Chris Bryant on immigration, employment and his trial by media: My day in the Thick of It

Even without the Tesco and Next controversy it was going to be busy. Chris Bryant takes us through his day in the public eye

Sunday, 11.15pm I try to work out whether the alarm on my rather battered phone will work if I put it on silent. In the end I opt for airplane mode.

5.55am It works. A shave and shower, a bowl of granola (how very American!) and a cup of Redbush tea.

6.20am The Daybreak cab arrives and the phone calls start, mostly from other news outlets wanting to circumvent the Labour press office. Daybreak had worried that it would take 30 minutes to get to their studios on the South Bank. We are there in eight.

6.28am Makeup. I hate the stuff, but they insist that it makes us less glossy or shiny. In the end I keep it on for the rest of the morning’s interviews.

7.05am ITV Daybreak. The interviewers tell me beforehand that they think I am merely saying what everyone else is thinking, and their vox pop in Harlow seems to confirm my point, but they give me a hard time nonetheless. They ask, have I got my facts right on Tesco and Next? I say that I was never accusing them of paying less than the minimum wage, but I do worry about the one million youngsters in the UK who are unemployed while large companies resort to recruiting from overseas.

7.15am Leave the ITV studios for BBC Breakfast. It turns out that I am wearing the wrong tie. I thought it was plain and simple, but it is striped green and blue, the two colours they use for chroma key backgrounds. So, if I keep it on I will have parts of the backdrop picture of Westminster shining through my chest. The BBC offer me a strange looking club-like tie, which I fear might align me with some unknown organisation, so instead my poor researcher has to surrender his trendy and very skinny grey affair.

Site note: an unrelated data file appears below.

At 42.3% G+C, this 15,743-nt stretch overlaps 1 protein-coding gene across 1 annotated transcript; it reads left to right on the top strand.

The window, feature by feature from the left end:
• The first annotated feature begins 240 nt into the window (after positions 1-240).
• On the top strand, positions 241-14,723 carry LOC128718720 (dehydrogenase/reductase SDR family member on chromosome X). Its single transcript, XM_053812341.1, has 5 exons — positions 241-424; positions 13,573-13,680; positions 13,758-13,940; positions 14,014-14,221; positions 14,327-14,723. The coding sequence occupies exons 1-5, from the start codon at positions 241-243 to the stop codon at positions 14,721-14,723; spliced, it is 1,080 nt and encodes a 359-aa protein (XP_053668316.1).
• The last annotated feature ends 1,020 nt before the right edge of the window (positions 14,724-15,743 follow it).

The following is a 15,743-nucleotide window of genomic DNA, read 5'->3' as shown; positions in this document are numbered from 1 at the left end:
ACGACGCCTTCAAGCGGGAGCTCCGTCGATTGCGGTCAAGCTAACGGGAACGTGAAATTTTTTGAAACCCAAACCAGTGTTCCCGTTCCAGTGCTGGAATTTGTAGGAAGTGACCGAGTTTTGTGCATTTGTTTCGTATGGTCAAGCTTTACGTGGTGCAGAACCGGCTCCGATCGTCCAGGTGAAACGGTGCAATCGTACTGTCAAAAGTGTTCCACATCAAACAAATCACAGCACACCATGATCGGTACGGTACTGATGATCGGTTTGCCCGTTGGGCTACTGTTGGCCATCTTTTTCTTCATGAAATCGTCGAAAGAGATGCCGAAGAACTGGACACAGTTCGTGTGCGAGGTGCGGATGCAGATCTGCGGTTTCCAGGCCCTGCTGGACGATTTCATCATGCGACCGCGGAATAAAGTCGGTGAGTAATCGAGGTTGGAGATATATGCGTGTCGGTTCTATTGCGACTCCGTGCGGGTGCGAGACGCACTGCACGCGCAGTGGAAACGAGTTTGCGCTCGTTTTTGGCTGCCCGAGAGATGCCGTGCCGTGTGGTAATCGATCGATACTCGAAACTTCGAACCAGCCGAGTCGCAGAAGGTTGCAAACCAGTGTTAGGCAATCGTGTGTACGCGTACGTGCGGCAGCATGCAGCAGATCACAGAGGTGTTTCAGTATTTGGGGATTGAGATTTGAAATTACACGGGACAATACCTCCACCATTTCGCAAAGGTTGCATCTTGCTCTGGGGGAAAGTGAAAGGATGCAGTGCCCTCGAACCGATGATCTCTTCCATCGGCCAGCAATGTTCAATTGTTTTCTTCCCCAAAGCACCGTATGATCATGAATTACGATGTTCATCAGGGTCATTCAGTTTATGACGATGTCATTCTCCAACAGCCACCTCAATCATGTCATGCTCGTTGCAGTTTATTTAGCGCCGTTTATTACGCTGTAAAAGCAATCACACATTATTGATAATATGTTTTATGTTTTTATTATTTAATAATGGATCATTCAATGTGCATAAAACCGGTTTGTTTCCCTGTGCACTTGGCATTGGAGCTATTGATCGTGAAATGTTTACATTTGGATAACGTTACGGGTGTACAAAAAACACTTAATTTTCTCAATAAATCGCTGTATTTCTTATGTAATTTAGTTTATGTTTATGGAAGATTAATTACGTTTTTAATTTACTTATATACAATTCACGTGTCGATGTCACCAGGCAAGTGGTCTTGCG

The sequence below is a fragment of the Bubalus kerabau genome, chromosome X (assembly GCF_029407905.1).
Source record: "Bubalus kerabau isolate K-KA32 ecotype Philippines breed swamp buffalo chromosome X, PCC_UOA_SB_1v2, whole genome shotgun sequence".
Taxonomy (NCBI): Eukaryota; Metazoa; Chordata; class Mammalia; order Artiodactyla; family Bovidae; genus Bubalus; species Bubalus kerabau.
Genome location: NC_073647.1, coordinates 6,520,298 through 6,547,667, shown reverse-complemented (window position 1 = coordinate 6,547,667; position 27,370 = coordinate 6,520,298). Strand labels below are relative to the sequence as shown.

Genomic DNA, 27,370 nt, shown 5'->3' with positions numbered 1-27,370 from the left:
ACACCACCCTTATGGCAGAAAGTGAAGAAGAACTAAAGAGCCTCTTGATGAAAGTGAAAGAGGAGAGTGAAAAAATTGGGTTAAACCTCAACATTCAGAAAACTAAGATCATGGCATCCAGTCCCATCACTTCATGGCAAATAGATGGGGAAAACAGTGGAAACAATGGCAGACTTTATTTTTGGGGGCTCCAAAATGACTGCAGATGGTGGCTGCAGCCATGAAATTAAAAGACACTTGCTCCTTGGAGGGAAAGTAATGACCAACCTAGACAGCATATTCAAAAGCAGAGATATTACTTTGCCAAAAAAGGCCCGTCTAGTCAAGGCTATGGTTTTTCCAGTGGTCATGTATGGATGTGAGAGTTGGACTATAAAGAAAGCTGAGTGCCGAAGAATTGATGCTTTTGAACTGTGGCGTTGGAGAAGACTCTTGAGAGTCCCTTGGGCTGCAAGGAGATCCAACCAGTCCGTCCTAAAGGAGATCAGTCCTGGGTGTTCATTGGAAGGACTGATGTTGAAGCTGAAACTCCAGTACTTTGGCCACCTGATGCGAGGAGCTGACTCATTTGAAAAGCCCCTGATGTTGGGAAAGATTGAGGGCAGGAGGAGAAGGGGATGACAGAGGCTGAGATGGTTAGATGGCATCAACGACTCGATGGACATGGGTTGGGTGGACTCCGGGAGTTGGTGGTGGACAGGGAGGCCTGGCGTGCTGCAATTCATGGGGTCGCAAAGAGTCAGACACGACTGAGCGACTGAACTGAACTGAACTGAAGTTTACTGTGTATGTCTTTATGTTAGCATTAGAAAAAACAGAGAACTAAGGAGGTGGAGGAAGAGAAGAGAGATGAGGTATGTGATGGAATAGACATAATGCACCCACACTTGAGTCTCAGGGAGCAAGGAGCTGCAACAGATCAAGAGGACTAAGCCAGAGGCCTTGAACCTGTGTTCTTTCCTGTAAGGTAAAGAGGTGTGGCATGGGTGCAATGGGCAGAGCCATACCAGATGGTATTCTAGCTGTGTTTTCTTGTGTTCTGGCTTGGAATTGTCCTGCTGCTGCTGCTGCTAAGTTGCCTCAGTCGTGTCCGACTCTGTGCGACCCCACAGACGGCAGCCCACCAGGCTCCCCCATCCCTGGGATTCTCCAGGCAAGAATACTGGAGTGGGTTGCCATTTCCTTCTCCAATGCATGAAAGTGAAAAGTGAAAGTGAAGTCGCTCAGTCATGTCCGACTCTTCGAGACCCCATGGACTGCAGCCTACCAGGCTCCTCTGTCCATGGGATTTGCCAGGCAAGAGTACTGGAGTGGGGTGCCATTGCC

7.40am BBC Breakfast interview. A repeat of Daybreak, but down the line to Salford. I point to the recruitment agencies that only recruit in Poland and in languages other than English. Not illegal, but not fair either.

8.05am Stuck in the box/radio studio just off the hallway at 4 Millbank doing Today with Evan Davies (with whom I was at university). He’s quite rufty tufty and spends most the interview asking about process points – who said what to whom. I hold my ground, pointing out that maybe the reason there have been no prosecutions for breaches of the national minimum wage since 2010 is because the two parties in government opposed its introduction. Evan then asks, what is Labour’s economic policy? I say that thanks to the Tory Government we have had three years of unnecessary economic woe which has certainly felt like a recession to the many people whose real wages have fallen. He actually commends me for my “crispness” but wants to know whether Labour shouldn’t be in better fettle. I make the point that we are still, and for the first time ever, 20 months away from a fixed-term election and add that “if there’s one thing I’ve learnt over the last 48 hours it is that sometimes in August process stories get far more coverage than substance”.

8.30am Back to the mini TV studio with the chroma key (change tie again) for the BBC News Channel. Ditto.

8.40am Now in the even less glamorous radio boothette, I have to wait until Dai Greene has run his race in Moscow before Radio 5 Live take me and we rehearse the same discussion. It’s the most robust yet.

9.00am Back to my office in Portcullis House to finish the speech.

9.30am Arrive at the Local Government Association, text in hand, to deliver what I hope is a cogent, reflective argument about how we can make immigration work better for everyone.

10.02am Sarah Mulley, of the Institute for Public Policy Research, introduces me two minutes late in order to accommodate Sky, which is broadcasting the whole speech live (something that last happened, ironically enough, when I attacked News Corp in the House of Commons). It all seems to go fine. I talk about the value migrants have brought throughout history to the UK and the challenges of today, about the problem of sham marriages and Italian ID cards, and about the push factors such as coastal erosion due to climate change that force people to become environmental refugees.

10.30am All the journalists’ questions are about the row with Tesco and Next.  I say these are important issues that need to be debated.

11.15am Back in my office. My inbox is inundated with emails from people agreeing with me and giving me yet more instances of poor employment practices that effectively exclude local workers from the labour market.

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